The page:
• Has thick muscling, large frame, and is trim.
• Utility/Cull
• Diseased or unthrifty
• Has a head that appears too big for the body and has
wrinkled skin.
• Potential for feeding out to slaughter weight
and grade affects feeder pig grades
Feeder Swine
• USDA No. 1 Feeder Pig- large frame, thick
muscled animal that is trim. Legs set wide
apart and ham is wider than loin.
• USDA No. 2 Feeder Pig- moderately large
frame with moderate muscling. Animal is
slightly fatter than No. 1.
• USDA No. 3 Feeder Pig- slightly smaller
frame with thin muscling. Ham and loin are
about the same width. Legs are fairly close
4 Frame size
Feeder Swine
• USDA No. 4 Feeder Pig- small frame with thin
muscling. Ham and loin are same width. Back is
flat. Ham will show signs of too much fat.
• USDA Utility Feeder Pig- animal shows
unthriftiness because of disease or poor care. Skin
is wrinkled and head appears too large for the rest
of the body.
• USDA Cull Feeder Pig- animal is “unthrifty.” It
has poor appearance that indicates improper care
and disease. The head appears too big for the body
and has wrinkled skin.
Feeder pig grading
U.S. No.1
U.S. No. 2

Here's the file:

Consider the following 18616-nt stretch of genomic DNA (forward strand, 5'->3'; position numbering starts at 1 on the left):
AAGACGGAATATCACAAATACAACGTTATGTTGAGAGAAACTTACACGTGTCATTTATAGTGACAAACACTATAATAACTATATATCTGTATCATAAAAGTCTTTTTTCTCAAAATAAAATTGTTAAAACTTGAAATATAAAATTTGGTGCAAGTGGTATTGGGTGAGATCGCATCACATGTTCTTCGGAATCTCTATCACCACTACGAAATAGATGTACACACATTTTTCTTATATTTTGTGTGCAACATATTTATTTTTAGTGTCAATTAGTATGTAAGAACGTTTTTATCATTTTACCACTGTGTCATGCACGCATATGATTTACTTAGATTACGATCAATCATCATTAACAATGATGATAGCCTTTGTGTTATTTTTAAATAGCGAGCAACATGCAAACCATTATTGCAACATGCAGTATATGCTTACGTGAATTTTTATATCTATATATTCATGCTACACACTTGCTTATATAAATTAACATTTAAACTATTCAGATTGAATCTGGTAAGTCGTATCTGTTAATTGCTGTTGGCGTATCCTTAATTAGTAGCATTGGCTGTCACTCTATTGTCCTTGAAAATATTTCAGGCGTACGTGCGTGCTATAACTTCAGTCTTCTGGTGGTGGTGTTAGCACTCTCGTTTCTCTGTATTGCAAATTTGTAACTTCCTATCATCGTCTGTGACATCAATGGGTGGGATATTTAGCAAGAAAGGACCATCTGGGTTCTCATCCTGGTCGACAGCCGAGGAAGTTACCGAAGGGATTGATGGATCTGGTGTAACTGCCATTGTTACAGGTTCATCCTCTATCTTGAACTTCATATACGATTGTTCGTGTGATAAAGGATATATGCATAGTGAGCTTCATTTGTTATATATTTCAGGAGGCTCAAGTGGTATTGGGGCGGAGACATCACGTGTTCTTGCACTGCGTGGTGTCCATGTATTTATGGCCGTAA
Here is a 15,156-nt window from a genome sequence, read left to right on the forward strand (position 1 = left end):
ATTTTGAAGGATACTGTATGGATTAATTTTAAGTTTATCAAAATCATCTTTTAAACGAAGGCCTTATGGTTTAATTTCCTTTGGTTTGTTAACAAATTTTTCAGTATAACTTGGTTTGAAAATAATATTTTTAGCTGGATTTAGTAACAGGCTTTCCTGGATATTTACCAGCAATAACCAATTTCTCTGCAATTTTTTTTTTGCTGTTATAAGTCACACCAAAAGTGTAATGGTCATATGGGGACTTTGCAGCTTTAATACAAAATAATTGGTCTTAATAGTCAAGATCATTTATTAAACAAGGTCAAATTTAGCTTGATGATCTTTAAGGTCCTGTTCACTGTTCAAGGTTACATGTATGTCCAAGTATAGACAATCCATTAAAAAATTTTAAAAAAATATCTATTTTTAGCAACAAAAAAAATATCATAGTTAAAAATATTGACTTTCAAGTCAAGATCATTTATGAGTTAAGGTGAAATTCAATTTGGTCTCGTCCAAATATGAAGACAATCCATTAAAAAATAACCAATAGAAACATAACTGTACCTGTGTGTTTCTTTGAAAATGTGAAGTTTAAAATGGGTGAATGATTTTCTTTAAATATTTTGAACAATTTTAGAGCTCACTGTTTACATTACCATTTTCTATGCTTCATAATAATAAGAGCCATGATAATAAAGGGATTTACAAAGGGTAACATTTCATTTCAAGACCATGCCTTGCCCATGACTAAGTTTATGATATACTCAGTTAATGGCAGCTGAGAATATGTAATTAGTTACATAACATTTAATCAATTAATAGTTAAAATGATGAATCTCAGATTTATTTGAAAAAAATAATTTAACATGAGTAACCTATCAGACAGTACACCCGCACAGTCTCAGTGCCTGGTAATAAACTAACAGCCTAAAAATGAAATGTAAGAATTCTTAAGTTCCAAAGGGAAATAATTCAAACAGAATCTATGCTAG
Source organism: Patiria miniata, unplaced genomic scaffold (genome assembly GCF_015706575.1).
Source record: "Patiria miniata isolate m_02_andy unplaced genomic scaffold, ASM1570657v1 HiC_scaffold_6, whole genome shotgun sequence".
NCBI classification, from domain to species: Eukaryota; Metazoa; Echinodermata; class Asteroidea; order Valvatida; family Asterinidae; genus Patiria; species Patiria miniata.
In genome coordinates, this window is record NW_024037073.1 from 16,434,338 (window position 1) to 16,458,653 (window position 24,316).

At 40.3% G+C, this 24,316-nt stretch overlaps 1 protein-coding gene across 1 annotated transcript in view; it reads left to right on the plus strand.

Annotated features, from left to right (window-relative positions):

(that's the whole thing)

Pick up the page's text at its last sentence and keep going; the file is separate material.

4 Size and Scale
Slaughter Barrows and Gilts!
• USDA grades from U.S. No. 1 down to U.S. No.
4, then Utility
• Muscling
• thick
• average
• thin
• Thick muscling helps offset backfat thickness.
• United States No. 1 hog must have at least
average muscling.
Swine Grades – Slaughter Swine
• Quality Grade
• Determined by the percent of carcass weight of
Boston butt
Picnic shoulder
• Yield
• Determined by backfat and degree of muscling
Swine Grades – Slaughter Swine
4 Quality grade determined by:
Slaughter Barrows and Gilts
Quality grade is determined by quality of lean
meat and yield.
• Quality of lean is determined by firmness of
lean, firmness of fat, and distribution of
external finish (fat).
• Yield is evaluated by thickness of backfat and
degree of muscling.
• United States No. 1 should yield 60.4% or
Calculating Slaughter Barrow &
Gilt Grades
• The estimated backfat thickness over the
last rib and the muscling score are used to
determine the USDA slaughter barrow and
gilt grade.
• Degrees of muscling are thick, average and
• Thick Muscle Score (superior) =3.0.
• Average Muscle Score = 2.0.
• Thin Muscle Score (inferior) = 1.0.
Calculating Slaughter Barrow &
Gilt Grades
• The formula used to calculate
slaughter barrow and gilt grades is:
Grade= (4.0 x backfat) – (1.0 x muscling score).
Great information to help with
evaluating swine